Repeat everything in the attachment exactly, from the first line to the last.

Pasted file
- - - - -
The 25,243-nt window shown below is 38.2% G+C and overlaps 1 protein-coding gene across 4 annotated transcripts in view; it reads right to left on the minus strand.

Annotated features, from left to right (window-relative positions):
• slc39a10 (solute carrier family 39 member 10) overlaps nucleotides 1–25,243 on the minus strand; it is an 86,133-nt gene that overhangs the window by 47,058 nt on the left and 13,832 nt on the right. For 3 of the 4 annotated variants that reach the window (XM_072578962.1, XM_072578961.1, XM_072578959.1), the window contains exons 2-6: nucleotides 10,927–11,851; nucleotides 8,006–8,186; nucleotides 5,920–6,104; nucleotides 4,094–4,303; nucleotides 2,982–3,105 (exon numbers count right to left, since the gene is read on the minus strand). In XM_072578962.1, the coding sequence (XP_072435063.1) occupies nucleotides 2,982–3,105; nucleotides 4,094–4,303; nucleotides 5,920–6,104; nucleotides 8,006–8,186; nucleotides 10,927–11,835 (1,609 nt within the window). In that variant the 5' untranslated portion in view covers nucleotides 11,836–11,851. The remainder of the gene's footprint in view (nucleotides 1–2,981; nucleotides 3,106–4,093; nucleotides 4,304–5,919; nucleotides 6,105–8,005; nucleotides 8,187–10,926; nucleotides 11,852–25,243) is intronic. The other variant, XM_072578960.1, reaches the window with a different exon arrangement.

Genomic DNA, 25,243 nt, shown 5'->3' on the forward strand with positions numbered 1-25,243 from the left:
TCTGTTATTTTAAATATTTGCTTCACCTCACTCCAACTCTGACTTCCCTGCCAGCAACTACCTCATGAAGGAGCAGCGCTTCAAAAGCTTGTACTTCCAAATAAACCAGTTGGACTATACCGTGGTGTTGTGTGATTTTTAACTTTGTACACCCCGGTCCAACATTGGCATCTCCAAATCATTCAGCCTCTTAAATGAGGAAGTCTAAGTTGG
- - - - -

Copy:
The 25,243-nt window shown below is 38.2% G+C and overlaps 1 protein-coding gene across 4 annotated transcripts in view; it reads right to left on the minus strand.

Annotated features, from left to right (window-relative positions):
• slc39a10 (solute carrier family 39 member 10) overlaps nucleotides 1–25,243 on the minus strand; it is an 86,133-nt gene that overhangs the window by 47,058 nt on the left and 13,832 nt on the right. For 3 of the 4 annotated variants that reach the window (XM_072578962.1, XM_072578961.1, XM_072578959.1), the window contains exons 2-6: nucleotides 10,927–11,851; nucleotides 8,006–8,186; nucleotides 5,920–6,104; nucleotides 4,094–4,303; nucleotides 2,982–3,105 (exon numbers count right to left, since the gene is read on the minus strand). In XM_072578962.1, the coding sequence (XP_072435063.1) occupies nucleotides 2,982–3,105; nucleotides 4,094–4,303; nucleotides 5,920–6,104; nucleotides 8,006–8,186; nucleotides 10,927–11,835 (1,609 nt within the window). In that variant the 5' untranslated portion in view covers nucleotides 11,836–11,851. The remainder of the gene's footprint in view (nucleotides 1–2,981; nucleotides 3,106–4,093; nucleotides 4,304–5,919; nucleotides 6,105–8,005; nucleotides 8,187–10,926; nucleotides 11,852–25,243) is intronic. The other variant, XM_072578960.1, reaches the window with a different exon arrangement.

Genomic DNA, 25,243 nt, shown 5'->3' on the forward strand with positions numbered 1-25,243 from the left:
TCTGTTATTTTAAATATTTGCTTCACCTCACTCCAACTCTGACTTCCCTGCCAGCAACTACCTCATGAAGGAGCAGCGCTTCAAAAGCTTGTACTTCCAAATAAACCAGTTGGACTATACCGTGGTGTTGTGTGATTTTTAACTTTGTACACCCCGGTCCAACATTGGCATCTCCAAATCATTCAGCCTCTTAAATGAGGAAGTCTAAGTTGG